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Host an educational visit – help educate

Brian Hayes from the NGO’s charity the Educational Trust urges you as ‘wildlife wardens’ to spread the word by inviting others to see your work. In 2022 the National Gamekeepers’ Organisation celebrates its 25th anniversary so now is the time for all keepers to help get the message of gamekeeping and conservation working hand to hand together.

Members of the National Gamekeepers’ Organisation will already know that gamekeepers understand conservation more than most and how gamekeeping and conservation are symbiotically linked.

The image of gamekeeping is changing with many estates already re-branding their keepers as ‘Conservation Managers’, ‘Wildlife Rangers’ or ‘Countryside Custodians’. The work that these keepers do on the ground, however, is not massively different – even though the job title might be. Gamekeepers have been sustainably managing land for conservation and protecting rare wildlife for many years. Now this message needs to get out.

The NGO Educational Trust has been working with an organisation called Countryside Learning to help rural estates to ‘spread the word’ on countryside matters since 1998. Countryside Learning takes around 30,000 children on countryside visits every year and the areas covered are food providence, the work of countryside managers (including gamekeepers) and the importance of nature and landscape. The organisation believes that the countryside will be better protected, and its way of life supported, if people understand its value; understanding its value starts with education. People are increasingly disconnected to rural life. If they are disconnected, they won’t care. We all need them to care to protect the future of rural life.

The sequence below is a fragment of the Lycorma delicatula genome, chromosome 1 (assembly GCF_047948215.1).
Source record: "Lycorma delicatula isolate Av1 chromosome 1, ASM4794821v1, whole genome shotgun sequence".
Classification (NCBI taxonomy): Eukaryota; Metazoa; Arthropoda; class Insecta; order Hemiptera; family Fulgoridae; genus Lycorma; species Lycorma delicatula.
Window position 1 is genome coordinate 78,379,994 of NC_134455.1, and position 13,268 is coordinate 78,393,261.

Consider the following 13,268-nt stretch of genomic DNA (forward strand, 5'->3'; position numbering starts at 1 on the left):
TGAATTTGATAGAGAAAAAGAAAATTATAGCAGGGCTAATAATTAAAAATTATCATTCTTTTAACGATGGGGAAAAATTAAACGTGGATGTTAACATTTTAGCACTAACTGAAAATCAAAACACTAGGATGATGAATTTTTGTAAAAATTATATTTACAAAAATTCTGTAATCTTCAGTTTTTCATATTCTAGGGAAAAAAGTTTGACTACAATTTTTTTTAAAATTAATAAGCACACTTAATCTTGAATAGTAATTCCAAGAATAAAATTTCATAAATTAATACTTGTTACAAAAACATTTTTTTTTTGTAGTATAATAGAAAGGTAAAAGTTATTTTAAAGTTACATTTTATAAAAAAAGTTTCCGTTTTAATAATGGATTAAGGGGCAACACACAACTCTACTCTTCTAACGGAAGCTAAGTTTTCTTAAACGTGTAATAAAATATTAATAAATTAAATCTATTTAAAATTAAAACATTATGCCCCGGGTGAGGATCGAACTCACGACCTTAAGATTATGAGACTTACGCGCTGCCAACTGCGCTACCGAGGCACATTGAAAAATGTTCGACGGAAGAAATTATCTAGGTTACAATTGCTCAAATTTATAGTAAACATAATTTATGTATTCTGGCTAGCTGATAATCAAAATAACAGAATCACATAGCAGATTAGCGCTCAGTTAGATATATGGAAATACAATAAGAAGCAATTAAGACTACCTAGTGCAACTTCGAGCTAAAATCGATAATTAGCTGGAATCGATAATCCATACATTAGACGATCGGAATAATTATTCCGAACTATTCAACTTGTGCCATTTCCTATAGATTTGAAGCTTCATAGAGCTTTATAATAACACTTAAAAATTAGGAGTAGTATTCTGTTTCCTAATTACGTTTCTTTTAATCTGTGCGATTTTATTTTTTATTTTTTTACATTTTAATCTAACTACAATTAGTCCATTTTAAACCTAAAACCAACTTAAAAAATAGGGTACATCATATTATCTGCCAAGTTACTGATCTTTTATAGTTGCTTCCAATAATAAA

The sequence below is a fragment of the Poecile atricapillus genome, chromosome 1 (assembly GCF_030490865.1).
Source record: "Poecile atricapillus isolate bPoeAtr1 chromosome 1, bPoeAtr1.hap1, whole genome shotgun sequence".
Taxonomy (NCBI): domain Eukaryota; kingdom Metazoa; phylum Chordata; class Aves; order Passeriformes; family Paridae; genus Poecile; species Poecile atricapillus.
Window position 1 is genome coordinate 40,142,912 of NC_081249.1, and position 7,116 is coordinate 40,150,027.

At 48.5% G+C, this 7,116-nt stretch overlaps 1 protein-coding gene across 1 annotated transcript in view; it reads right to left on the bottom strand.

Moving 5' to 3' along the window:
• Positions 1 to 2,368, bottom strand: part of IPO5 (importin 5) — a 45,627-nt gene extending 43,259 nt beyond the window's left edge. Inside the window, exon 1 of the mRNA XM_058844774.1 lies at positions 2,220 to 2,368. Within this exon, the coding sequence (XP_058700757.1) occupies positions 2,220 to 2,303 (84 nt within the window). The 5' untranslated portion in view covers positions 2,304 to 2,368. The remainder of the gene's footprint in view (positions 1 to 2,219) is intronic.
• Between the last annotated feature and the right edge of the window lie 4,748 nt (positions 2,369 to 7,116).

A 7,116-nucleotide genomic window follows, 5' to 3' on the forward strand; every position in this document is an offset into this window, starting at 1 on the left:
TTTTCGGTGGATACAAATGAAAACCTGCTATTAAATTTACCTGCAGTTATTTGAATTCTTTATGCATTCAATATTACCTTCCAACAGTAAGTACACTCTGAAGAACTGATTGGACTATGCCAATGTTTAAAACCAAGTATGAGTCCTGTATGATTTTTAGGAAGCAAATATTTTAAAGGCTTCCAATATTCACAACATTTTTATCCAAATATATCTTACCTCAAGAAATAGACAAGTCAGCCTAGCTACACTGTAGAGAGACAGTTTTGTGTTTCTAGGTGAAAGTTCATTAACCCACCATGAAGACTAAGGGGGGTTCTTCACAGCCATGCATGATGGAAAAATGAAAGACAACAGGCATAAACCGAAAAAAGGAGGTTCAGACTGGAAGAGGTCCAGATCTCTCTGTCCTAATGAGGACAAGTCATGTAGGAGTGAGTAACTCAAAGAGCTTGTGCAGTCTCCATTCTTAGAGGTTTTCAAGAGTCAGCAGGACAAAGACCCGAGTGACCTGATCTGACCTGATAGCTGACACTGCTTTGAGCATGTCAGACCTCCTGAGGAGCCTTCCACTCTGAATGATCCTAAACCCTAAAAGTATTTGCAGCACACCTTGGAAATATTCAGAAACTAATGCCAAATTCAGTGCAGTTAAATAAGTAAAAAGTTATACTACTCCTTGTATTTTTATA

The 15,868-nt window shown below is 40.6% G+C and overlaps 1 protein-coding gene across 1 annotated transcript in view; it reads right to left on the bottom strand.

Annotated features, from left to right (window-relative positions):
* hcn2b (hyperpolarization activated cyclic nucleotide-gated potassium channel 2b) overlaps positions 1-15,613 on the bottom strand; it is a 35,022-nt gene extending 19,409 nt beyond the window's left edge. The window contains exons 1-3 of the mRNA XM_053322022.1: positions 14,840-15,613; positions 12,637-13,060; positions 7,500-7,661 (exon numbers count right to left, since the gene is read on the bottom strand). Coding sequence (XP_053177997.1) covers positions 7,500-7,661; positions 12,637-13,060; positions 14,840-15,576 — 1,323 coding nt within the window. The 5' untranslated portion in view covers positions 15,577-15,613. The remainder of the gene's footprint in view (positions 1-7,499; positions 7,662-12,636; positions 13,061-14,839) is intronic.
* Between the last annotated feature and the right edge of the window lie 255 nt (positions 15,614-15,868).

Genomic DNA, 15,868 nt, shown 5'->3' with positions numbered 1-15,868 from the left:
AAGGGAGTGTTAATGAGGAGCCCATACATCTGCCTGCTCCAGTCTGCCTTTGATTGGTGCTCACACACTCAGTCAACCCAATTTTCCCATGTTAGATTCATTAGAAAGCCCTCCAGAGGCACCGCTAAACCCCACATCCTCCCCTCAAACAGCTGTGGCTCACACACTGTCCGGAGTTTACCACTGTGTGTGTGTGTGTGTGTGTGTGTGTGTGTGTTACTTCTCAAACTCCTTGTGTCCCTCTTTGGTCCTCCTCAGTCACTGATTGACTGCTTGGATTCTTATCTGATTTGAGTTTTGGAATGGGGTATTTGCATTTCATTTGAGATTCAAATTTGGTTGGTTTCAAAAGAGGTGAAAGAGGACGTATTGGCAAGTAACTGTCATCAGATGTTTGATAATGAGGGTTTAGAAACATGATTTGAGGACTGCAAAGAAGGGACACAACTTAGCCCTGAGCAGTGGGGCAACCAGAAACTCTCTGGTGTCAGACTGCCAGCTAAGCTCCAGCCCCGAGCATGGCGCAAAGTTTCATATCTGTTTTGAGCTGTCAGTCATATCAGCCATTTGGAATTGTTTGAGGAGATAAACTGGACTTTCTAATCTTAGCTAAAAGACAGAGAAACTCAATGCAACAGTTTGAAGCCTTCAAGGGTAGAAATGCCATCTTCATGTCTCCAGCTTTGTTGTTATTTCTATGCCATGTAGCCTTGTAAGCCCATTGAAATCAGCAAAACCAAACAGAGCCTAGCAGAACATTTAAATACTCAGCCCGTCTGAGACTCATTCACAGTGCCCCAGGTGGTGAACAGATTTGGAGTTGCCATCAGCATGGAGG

There is a large demand from schools for countryside visits. All Countryside Learning days (which are free for schools to attend) are fully booked. Working with partner organisations such as the NGO-ET (as well as the NFU, BASC, regional moorland groups and others), Countryside Learning educates children and inspires them. We all want children to be curious about the countryside and understand how management of the land affects wildlife and the different, often conflicting pressures in the countryside such as food production, maximising biodiversity and providing recreation.

The NGO-ET is urging estate owners and gamekeepers to host a ‘countryside classroom day’, with the support of Countryside Learning, to showcase the day-to-day conservation work being carried out by gamekeepers on lowland estates. If you are proud of the work you do and would like to spread the word, please contact the NGO-ET or Countryside Learning, who will help to devise a plan for your educational visit.

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